Wednesday, September 27, 2006

Habitat for Owls

Somehow, in my transition to adulthood, something went very astray. Rather than choosing a more suburban lifestyle like most other members of my family, I spent a college quarter backpacking in the woods and was permanently warped into a tree-hugging mutant. I eventually married into a family that built a profitable empire out of, among other things, selling the digestive products of owls.

Which brings me to the point I’ve been trying to get to:
Email notification just arrived that owl pellets are on sale at Ward’s Natural Sciences. Get ‘em while you can.

Fun facts about owl pellets:
“When an Owl is about to produce a pellet, it will take on a pained expression—the eyes are closed, the facial disc narrow, and the bird will be reluctant to fly. At the moment of expulsion, the neck is stretched up and forward, the beak is opened, and the pellet simply drops out without any retching or spitting movements.”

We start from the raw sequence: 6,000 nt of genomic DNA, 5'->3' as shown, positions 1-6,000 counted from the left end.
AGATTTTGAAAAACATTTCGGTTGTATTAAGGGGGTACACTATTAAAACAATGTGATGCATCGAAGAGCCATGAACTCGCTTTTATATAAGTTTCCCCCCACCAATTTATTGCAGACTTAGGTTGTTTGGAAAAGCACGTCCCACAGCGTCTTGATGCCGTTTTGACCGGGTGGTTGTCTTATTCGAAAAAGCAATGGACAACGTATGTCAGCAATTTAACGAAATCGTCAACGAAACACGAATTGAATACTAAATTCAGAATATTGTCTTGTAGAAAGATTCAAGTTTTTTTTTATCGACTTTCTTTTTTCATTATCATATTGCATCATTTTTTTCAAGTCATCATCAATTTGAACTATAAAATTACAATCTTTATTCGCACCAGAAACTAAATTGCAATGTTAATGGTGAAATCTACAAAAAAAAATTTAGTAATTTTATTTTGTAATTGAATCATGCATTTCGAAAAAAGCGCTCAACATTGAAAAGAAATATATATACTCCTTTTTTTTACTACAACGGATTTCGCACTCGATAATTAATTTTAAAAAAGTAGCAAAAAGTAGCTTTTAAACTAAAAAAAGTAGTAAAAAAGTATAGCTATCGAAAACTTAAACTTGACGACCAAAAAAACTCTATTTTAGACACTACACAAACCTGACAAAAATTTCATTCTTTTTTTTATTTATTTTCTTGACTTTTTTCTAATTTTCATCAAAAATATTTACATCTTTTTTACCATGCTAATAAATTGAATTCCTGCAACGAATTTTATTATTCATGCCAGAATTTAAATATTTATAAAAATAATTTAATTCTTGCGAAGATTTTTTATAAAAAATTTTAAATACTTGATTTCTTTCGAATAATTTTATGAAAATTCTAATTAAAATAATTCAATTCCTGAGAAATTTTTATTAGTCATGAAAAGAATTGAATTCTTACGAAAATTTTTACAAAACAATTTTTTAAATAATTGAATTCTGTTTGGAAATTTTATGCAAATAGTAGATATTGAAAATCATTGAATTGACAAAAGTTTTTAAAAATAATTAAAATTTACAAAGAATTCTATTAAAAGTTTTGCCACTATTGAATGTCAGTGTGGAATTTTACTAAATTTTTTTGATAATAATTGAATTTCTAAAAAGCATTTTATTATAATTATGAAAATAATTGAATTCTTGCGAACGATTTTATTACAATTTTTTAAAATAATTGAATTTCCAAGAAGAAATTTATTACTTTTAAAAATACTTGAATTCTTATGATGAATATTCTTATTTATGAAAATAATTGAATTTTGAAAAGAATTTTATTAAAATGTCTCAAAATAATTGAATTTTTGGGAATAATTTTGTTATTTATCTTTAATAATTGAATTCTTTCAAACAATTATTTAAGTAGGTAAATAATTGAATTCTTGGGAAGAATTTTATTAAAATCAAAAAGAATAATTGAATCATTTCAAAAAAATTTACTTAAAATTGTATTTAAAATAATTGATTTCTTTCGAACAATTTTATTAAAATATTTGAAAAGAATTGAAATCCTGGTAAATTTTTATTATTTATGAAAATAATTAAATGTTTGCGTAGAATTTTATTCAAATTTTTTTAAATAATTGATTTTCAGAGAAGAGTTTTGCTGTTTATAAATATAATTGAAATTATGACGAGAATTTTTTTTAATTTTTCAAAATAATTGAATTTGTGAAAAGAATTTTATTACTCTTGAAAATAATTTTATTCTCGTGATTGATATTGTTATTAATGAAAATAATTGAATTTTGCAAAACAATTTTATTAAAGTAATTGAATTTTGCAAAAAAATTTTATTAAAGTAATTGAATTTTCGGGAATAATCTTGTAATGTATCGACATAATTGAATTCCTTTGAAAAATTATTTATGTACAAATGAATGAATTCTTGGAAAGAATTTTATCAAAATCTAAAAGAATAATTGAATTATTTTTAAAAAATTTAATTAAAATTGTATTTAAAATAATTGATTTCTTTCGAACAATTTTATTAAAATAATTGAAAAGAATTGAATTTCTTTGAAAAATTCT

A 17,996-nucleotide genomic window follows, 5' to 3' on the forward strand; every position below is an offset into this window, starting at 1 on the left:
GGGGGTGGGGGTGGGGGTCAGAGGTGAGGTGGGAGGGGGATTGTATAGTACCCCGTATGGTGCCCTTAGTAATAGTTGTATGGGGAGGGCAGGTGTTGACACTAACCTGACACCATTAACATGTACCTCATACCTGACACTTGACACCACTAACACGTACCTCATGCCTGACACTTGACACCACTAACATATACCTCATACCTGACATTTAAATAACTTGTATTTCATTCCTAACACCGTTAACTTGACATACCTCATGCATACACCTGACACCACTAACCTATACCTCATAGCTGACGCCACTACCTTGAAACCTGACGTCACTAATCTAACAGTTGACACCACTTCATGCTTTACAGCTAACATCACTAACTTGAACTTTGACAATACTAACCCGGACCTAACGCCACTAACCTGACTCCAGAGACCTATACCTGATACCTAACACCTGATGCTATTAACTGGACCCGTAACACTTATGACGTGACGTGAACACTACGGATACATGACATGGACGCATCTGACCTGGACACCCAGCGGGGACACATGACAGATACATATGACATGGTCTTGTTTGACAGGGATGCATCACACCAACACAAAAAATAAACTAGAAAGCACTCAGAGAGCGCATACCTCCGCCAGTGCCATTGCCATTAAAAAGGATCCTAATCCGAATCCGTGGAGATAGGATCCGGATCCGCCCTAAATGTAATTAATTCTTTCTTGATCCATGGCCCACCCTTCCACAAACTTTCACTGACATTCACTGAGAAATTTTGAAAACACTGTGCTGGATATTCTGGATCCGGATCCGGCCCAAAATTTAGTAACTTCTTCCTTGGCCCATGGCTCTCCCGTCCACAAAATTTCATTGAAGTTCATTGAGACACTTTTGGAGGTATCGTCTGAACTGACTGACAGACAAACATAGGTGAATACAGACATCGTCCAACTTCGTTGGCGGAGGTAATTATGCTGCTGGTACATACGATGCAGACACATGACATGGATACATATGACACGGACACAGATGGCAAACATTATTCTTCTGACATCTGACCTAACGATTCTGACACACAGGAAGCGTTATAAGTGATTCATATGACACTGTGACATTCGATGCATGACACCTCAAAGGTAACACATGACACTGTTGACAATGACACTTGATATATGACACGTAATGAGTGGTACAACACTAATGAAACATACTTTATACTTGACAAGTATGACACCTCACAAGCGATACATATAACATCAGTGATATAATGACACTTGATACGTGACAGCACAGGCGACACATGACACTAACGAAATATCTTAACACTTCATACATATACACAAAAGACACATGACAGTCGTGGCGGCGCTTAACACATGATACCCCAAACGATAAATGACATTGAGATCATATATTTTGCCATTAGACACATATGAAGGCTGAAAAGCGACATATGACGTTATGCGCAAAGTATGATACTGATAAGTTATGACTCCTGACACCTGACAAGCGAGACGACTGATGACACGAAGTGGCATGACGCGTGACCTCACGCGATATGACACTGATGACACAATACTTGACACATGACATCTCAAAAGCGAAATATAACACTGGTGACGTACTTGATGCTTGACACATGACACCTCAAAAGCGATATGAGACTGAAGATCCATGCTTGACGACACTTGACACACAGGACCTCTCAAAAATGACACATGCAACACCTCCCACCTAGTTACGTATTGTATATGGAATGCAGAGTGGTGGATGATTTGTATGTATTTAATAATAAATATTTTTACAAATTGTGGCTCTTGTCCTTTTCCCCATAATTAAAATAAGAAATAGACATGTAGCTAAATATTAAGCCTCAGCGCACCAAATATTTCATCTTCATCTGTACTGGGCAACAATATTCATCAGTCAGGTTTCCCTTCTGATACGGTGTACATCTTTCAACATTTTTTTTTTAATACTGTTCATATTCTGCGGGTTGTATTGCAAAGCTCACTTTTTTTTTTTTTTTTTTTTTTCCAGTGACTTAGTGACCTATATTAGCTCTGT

That’s more than I can say for my cat.

For more on this subject you can read the full text of the article here.

In our own efforts to encourage more owls to come hither and eat heartily of gophers and rats, Popsey built this owl house awhile ago:

It more or less follows some plans we found on the internet, though he added some special features such as talon-cradling manzanita perches on the inside and outside of the front door, and secret double backdoors where we could ostensibly peer in and watch the action, or clean the box out, if they ever moved in. It has two rooms so they can have a separate area to build a nest and another that would be sort of a media/library/get-away-from-the-kids room.

We mounted it as high as possible on the outside of the barn.

The owls don’t seem to have moved in yet, but according to another owl factoid they only move into 50% of available housing. Back to work Popsey…they need more options! They must want hot water, and central heating, and a dishwasher. The local housing market is much different for their species apparently. If they were humans, there would definitely be a homeless encampment in there by now.


  1. Is this business in the family?

  2. Well yes, it was started by Popsey's great grandfather. We aren't in contact with anyone still involved with it though. We have an old Life Magazine article about it when it started. It's pretty neat.